The movement to impeach President Trump is in some respects a movement for a kangaroo court. But we should support it anyway.
Outcome over process
It’s a kangaroo court for two reasons. The first is that impeachment is a political process. Therefore, it’s always going to smell a little like a kangaroo court. Presidential impeachment is essentially about marshaling the votes to remove a president from office.1 That’s true even if a president is caught on tape saying unironically, “I’ve just committed a high crime or misdemeanor,” elaborating in colorable detail exactly how he did so, and noting what easily obtainable evidence will further document the crimes.
The second reason is that since November 2016, we’ve had a large number of prominent people calling for Mr. Trump’s impeachment. They seemed to be doing so in the belief that of course Trump was guilty of an impeachable offense. After all, he’s Trump. You may object that I have no citation and that I have done no systematic study of calls for his impeachment. Point and match. It probably stings a bit to be accused of something by someone who has already decided you’re guilty before seeing the evidence. But remember that sting, in case you need to deal with others who aren’t quite on board with the program.
Why I support impeachment (for now)
Speaking for myself and copping to a certain sympathy for anti-anti-Trumpism, I’ve supported removal from office by some legal means since day one. Probably, that is. It’s easy for me to project my current views backward. But I seem to recall believing Trump was and is manifestly unfit for office. He is dangerous and incompetent, and he purposefully draws his support by appeals to racism and xenophobia that lack even the fig leaf of dog whistles.
But I can’t claim I support impeachment because Trump has broken the law. He probably has, and maybe some of that lawbreaking rises (or falls) to the level of “high crimes.” But I haven’t personally viewed the evidence, and I’m not a lawyer. Perhaps Trump has committed “misdemeanors” in the etymological sense of “ill-behavior, evil conduct, fault.” And maybe that’s what the founders had in mind when they said “misdemeanors” merited impeachment. But I’m chary of using that argument because I’m not a convert to originalism, as many, many of the current supporters of impeachment seem to be.
I’ve put my case more starkly than I really believe. I said above that impeachment is “essentially” about marshaling votes. But I don’t fully endorse the might makes right mentality that comes with that claim. I do think process and legality are important. I also believe it’s possible to take a principled stand for impeachment and against abuses of power and bigotry, even if we stipulate that no crime has been committed. (For those keeping score, I’m not denying a crime has been committed. I’m saying it’s possible to take a principled stand for impeachment even if a crime hasn’t been committed.)2
Over the past few months I’ve waffled over impeachment.3 At times, I’ve worried whether it was prudent. I still fear that going for impeachment–now–might help reelect Trump, although unlike fellow OT’er Andre, who makes the contrary claim, I have no evidence and have done no research. But at other times I’ve said the House should impeach because doing so would be the right thing, even if it fails.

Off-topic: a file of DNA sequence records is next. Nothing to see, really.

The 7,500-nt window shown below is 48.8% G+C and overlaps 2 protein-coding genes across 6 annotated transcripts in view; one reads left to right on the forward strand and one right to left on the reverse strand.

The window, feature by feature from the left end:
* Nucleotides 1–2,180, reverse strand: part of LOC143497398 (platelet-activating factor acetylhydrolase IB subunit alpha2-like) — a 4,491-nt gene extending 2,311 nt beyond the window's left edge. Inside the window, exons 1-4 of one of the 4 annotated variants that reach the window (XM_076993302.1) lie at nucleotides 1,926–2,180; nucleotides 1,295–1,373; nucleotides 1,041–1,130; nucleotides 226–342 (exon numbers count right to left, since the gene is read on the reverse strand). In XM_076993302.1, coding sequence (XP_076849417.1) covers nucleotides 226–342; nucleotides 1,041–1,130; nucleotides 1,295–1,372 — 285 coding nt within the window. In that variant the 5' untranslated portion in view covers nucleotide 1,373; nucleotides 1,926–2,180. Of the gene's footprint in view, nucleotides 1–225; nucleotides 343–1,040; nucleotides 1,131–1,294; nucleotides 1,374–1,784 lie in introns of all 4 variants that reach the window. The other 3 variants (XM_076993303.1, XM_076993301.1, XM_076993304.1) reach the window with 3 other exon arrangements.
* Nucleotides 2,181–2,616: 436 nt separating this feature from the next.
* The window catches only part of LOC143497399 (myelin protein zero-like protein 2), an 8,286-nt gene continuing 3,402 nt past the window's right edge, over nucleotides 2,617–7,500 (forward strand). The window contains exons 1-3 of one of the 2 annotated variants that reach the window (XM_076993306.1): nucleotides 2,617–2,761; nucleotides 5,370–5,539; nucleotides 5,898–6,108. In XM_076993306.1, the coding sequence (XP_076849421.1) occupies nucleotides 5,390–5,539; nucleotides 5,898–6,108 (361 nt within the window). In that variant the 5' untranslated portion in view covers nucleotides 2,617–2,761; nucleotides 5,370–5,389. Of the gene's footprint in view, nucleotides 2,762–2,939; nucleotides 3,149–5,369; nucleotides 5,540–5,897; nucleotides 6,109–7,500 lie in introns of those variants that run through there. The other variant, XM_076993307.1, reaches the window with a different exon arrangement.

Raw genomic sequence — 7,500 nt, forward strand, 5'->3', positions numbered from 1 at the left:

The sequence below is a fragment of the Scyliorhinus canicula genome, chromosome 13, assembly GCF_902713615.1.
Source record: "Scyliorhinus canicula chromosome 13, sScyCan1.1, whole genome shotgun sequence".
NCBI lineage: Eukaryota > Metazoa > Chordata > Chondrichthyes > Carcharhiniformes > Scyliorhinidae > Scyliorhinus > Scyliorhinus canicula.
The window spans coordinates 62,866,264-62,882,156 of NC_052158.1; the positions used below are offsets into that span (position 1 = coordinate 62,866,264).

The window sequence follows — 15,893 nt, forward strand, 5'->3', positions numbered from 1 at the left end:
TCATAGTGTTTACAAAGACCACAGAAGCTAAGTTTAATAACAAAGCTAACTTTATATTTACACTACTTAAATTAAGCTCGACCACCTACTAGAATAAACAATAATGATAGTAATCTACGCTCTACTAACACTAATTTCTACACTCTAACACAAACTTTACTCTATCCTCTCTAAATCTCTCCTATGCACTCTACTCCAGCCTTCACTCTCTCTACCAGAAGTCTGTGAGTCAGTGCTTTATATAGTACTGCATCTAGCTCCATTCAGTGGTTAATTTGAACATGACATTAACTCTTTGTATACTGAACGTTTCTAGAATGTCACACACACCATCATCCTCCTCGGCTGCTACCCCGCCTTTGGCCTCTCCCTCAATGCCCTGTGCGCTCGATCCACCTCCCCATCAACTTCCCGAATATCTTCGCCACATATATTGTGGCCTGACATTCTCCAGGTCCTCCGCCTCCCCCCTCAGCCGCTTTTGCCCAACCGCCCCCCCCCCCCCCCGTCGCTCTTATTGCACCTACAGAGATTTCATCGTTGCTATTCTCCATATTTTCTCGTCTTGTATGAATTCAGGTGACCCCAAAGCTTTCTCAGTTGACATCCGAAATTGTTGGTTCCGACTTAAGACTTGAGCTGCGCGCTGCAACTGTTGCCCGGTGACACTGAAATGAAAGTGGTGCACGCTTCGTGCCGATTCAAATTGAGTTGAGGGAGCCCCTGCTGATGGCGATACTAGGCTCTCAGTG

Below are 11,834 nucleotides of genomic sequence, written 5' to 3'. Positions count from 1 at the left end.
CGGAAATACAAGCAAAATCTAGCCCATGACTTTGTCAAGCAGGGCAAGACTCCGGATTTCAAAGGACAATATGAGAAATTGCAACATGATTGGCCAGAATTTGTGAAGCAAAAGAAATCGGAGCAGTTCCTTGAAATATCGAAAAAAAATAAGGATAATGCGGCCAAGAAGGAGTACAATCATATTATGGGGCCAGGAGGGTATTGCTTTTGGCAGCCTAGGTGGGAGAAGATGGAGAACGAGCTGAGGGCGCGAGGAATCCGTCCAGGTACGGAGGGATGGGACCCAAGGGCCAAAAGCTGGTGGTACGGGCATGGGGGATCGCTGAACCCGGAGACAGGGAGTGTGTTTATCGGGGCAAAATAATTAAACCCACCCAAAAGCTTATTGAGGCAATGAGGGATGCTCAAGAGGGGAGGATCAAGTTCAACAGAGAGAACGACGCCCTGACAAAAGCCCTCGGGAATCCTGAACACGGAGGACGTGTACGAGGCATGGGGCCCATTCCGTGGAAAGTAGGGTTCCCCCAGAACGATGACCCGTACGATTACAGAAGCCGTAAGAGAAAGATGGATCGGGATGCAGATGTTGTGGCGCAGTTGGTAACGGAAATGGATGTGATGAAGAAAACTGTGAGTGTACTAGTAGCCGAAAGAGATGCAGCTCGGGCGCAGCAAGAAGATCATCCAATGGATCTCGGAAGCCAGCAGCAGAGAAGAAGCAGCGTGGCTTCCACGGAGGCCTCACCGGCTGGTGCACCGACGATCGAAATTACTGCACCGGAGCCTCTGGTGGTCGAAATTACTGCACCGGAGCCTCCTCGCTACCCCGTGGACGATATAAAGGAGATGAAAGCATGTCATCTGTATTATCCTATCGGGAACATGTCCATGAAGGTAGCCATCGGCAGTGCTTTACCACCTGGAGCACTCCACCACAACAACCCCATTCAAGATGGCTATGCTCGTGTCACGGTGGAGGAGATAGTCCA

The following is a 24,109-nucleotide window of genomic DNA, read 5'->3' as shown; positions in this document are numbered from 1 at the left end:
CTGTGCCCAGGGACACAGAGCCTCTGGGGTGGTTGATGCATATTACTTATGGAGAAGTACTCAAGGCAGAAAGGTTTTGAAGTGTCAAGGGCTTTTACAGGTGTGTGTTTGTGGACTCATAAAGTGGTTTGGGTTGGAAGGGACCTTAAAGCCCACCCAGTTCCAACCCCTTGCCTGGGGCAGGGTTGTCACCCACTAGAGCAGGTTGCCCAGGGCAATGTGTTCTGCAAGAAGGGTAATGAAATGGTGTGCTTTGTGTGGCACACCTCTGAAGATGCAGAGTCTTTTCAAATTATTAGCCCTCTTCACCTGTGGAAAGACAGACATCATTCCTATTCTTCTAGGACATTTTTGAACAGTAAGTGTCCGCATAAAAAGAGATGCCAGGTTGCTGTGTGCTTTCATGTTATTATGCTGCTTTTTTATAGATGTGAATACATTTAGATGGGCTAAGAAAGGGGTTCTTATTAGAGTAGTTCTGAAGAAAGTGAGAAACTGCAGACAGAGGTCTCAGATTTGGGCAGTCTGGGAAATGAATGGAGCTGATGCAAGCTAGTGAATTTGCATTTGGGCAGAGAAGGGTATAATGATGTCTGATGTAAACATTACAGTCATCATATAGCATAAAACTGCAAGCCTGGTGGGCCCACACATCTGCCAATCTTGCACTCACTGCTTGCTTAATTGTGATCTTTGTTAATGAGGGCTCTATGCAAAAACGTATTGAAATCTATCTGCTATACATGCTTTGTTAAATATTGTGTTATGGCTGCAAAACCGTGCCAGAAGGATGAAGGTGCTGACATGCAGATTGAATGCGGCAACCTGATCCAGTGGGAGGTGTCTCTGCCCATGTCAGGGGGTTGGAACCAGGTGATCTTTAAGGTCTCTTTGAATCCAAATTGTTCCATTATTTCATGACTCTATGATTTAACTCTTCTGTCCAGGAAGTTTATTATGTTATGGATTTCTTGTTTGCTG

For now, I’ll just say I support impeachment. And if it happens, I’ll support conviction by the Senate, even if that means 9 years of President Pence. Maybe I’ll change my mind tomorrow.
At any rate, impeachment, for good or bad reasons, will lead to effects. Those effects will be some mix of desirable and undesirable. What shape they’ll take, I don’t know. But if those of us who pursue impeachment don’t do so wisely, and especially if we succeed, we may regret it. Here’s my unsolicited advice for going about it:
- Acknowledge our own motivated reasoning. We’re not fooling anyone. Even if we are, I’m not so sure we should abandon truth in favor of expediency.
- Ditch the purity test. For the senate to convict, we have to get support from some Republicans who some of us might detest.
- Save the “lock him up” chant for later. The chant is fair, both because Trump has earned it and because turnaround is fair play. But the question of punishment is a tomorrow problem.
- Speaking of “tomorrow problems,” let’s remember that a successful impeachment won’t magically change the minds of those who have supported Trump in the first place.
- Keep our eyes on the prize. Is the point to remove the president by some legal means or to do what’s right? If the former, then let’s treat impeachment like a tool toward that end and weigh its utility appropriately against other options, like winning the next election. If it’s only about doing what’s right, then let’s go for broke. The two aren’t necessarily mutually exclusive, but in some circumstances, they might be. Let’s prepare for the possibility that we may have to choose.
Photo credit: In Sapho We Trust, Bill Clinton and Richard Nixon at Madame Toussaud’s London. Creative commons: Attribution-ShareAlike 2.0 Generic. CC BY-SA 2.0.
- I’m leaving aside the important point that non-presidents can be impeached, too. I’m talking only about presidents in this OP.
- Really! I mean it! If you respond to this post with some variant of “how dare you say Trump hasn’t committed a crime?!,” I’ll get very cranky. I’ll admit, however, that arguing my own view is besides the point because Trump has done x, y, or z is fair.
- Good thing I’m just a pseudonymous blogger and not a congressperson or someone whose views actually matter.